Classic Sweet Treat

Wednesday, February 13, 2008
Lately I've had a craving for conversation hearts, probably because it's been years since I've downed a box. Growing up and living in New England, I'm quite familiar with conversation hearts, and the company that makes them, NECCO, or New England Confectionary Company. Whether you're married, matched up, or single, Valentine's Day just isn't the same without these candies, which are cheap, conveniently packaged into their own little boxes for giving, fairly low in calories, and fat free.

I had thought the candy's origins were based in the 50s, making them a true retro candy, but in poking around online for their history, I discovered that these treats have been delighting consumers for over a hundred years. It's a long story, but in 1847 a man named Oliver Chase invented the Peppermint Lozenge cutting machine, which stamped out candy wafers (we know them today as NECCO wafers.) Mr. Chase and a business partner named Silas Evan formed the Chase Candy Company.

In 1860 Daniel Chase, Oliver's brother, invented a machine that could print text on the peppermint lozenges. These inspired the first “conversation” candies that were not in the shape of hearts but rather shells and text that was inscribed on a foil wrapper and not the candy itself.

In 1900, one year before the Chase Candy Co. merged with three other candy companies to become the New England Confectionary Company, the first Motto Candy was invented and called Sweet Hearts even though it was in the shapes of baseballs, horseshoes, and watches - not hearts. Their sizes allowed for longer imprinted sayings. Eventually the sayings got shorter and were reduced to one to two lines which fit perfectly on a heart shaped candy, and conversation hearts were officially introduced to the public in 1902.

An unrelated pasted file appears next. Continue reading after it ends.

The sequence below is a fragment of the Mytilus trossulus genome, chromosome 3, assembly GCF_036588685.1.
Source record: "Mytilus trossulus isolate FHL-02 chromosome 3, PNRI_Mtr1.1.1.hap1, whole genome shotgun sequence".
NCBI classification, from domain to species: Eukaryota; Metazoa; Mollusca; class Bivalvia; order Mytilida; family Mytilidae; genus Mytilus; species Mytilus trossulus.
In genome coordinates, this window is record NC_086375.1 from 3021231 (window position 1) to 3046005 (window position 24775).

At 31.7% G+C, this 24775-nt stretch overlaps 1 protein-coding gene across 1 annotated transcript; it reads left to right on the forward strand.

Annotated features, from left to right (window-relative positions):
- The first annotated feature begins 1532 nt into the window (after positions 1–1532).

They're only produced for a six week period, between January 1 and Valentine's Day, and about 8 billion hearts are stamped out each year. The recipe - which consists of mostly sugar, corn syrup, flavorings, and cornstarch - has remained virtually unchanged to this day. The mixed dough has a Play-doh like consistency which is then rolled out, imprinted, and stamped.

NECCO has done a great job with keeping up with the times, coming out with a new set of sayings each year that reflect current culture. This year it's weather and eco sayings, which include "Nature Lover", "In a Fog", "Chill Out", and "Heat Wave."

There's at least one company out there that I found on the Web that makes its own custom naughty conversation hearts...let's just say they're stamped with sayings that rhyme with words such as "truck" and "rock"...but I personally hope NECCO never goes down that road. I for one believe that conversation hearts should remain just as they've always been: kid-friendly, innocent, and...sweet.


  1. I love those candy hearts! I use to love getting those when I was in grade school. You have a great blog going here...I will try to check it out often. I love retro--

  2. Thanks for your kind comments, lilcherie! I will check out your blog as well. Hope you will visit again soon.


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